Two twentieth century Christian ritual magicians I like as people and whose work is valuable are Dion Fortune and Gareth Knight. Having said this; I regard them both as of-their-time, and their methods as no longer effective or valid.
Both worked (partly) via what they termed 'contacts' - that is, spiritual beings with whom they made contact and who provided instruction, advice and conversation - using language. Such contacts were achieved by persons of suitable ability and motives, and also as the culmination of a long period of mental training that encompassed concentration and visualization.
(I regard such magical contacts as a more active and conscious form of the varieties channeling and automatic writing that have been a part of New Age spirituality, generally.)
While I acknowledge that such contacts had some valuable effects and consequences up to the later parts of the twentieth century; I believe they are intrinsically prone to error - and these errors are amplified when the results are transmitted to a wider audience.
Even assuming that the magician is well-motivated, that the spiritual contact is genuine, and that the spirit contacted is of a good and competent nature; then there are nonetheless two layers of problems about the use of language in these communications.
Contacts work by a double-translation. In the first place; the spirit must translate from his thinking into words - in the second place the magician must understand the words, and translate into his own understanding. Thus thinking into words, then words back to thinking - before the recipient can know what is being communicated.
And the training of magicians is double-edged; because the capacity to concentrate and visualize entail a mental discipline that tends to perpetuate any distortions or errors in the magician. In particular; when the magician has not fully formulated his questions, or asks an unanswerable question (because the question contains false assumptions) - then there will nonetheless an answer will be generated - because that is how the training has made things.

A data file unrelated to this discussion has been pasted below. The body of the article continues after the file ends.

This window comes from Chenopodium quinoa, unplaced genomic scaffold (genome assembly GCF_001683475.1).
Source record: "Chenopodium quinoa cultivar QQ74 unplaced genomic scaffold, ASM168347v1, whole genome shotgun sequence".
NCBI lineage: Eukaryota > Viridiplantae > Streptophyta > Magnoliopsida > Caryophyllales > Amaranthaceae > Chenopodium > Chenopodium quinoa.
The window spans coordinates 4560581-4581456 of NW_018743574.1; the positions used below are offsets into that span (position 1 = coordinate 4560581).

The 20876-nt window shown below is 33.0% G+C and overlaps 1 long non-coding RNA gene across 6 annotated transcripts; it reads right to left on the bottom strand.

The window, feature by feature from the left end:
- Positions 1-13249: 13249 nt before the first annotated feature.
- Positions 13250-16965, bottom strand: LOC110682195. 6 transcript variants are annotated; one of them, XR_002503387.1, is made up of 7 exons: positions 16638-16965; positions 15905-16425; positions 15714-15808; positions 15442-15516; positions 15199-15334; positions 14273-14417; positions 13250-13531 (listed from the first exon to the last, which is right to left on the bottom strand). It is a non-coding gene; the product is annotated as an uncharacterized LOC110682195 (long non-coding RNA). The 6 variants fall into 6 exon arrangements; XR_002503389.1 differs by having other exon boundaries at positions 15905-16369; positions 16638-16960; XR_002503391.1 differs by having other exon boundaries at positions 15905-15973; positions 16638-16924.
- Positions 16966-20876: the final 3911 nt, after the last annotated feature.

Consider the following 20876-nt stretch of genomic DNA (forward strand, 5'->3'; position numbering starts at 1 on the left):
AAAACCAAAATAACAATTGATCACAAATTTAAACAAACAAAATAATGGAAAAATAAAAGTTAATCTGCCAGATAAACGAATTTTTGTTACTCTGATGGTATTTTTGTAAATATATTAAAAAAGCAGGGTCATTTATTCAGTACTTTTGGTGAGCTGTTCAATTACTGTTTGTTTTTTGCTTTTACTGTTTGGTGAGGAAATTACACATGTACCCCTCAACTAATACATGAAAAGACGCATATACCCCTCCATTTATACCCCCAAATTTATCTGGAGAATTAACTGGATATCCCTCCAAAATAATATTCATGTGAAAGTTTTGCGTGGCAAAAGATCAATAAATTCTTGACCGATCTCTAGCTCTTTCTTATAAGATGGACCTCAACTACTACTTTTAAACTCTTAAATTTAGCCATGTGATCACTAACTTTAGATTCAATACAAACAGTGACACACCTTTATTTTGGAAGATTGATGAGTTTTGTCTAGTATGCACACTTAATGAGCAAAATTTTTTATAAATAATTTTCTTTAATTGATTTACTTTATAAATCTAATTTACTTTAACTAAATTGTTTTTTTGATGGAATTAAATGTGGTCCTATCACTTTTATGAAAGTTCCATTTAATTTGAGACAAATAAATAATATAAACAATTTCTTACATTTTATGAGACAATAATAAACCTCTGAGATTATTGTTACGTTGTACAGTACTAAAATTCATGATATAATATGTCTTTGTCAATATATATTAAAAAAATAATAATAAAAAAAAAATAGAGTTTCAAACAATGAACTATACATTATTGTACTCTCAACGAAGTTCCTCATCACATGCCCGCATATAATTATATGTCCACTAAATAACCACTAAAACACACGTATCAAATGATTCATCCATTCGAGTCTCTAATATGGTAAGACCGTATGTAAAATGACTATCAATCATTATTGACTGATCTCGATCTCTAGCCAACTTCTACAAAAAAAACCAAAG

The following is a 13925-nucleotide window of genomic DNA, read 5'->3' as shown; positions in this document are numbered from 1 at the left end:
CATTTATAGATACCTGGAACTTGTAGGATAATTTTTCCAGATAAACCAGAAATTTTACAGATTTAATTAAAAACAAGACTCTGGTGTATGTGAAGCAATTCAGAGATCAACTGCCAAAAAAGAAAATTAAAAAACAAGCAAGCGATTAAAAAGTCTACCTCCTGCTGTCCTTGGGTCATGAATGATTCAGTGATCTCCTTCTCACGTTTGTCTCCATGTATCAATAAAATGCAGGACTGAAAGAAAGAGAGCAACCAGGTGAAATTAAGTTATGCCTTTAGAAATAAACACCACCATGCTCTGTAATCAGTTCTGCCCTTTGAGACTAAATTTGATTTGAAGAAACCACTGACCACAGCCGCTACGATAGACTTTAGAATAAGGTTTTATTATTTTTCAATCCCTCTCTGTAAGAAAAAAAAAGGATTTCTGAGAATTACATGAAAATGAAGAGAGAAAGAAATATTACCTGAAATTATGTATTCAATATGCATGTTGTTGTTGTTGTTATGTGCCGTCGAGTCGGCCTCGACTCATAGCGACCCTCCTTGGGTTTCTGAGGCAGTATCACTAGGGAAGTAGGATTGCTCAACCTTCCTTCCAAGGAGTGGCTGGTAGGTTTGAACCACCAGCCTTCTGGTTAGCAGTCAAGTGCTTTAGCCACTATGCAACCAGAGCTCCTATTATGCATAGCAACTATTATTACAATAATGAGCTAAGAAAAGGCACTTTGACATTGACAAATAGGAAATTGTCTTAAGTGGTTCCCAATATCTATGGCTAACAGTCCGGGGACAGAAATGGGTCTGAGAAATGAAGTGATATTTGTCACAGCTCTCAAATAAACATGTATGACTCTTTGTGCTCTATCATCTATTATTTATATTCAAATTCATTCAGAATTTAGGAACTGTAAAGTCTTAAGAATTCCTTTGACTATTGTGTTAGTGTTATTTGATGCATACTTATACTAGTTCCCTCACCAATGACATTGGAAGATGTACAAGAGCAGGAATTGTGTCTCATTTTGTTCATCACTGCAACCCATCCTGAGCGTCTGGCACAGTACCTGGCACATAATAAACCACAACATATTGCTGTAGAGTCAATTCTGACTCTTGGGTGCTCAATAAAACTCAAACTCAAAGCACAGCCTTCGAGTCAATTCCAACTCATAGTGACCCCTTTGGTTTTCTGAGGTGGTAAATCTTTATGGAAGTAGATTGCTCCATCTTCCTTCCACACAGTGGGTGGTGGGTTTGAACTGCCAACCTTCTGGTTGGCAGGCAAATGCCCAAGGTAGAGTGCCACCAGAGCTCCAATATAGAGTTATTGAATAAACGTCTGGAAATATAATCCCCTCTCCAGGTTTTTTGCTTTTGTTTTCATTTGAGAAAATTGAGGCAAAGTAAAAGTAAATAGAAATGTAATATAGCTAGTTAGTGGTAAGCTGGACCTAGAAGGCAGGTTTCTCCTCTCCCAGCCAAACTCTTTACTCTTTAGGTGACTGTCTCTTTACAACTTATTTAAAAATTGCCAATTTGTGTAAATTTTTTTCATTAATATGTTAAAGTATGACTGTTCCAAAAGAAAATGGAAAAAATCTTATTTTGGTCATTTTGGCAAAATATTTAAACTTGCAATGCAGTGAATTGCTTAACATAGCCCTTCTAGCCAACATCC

So the recurrent problem with magical contacts seems to be that of generating too-precise answers to too many and poorly formulated questions.
By contrast, what I mean by intuitions operate in a wordless sense, without language. As I have written before; almost everything hinges on the 'question' which needs to be fully, clearly and validly understood.
It may take someone a long time to become clear about what exactly it is that he needs to know. The question needs to be clarified to the point of being wordlessly grasped as a whole and held in mind. And motivations need to be clarified - because only genuinely Christian motivations will lead to Christianly-valid intuitions.
In practice such questions seek equally simple - binary-type - answers such as Yes-No, True-False, Good-Evil.
And in practice - as soon as the question has been clearly and simply known - the 'intuitive' answer is immediately forthcoming.
No media, language, technologies or symbols are involved; therefore no training in concentration, visualization, meditation etc is needed - indeed such training will do more harm than good insofar as it has become an unconscious habit.
And any attempt to explain the reasons for the intuitive understanding will therefore necessarily misrepresent the situation - and tend to reduce the solid assurance of the intuition. Because as soon as the intuition has been reduced to words, it will be distorted and incompletely represented; and these wrong reasons may then become a target for rationalistic-public critique such that the knowledge is no longer intuitive.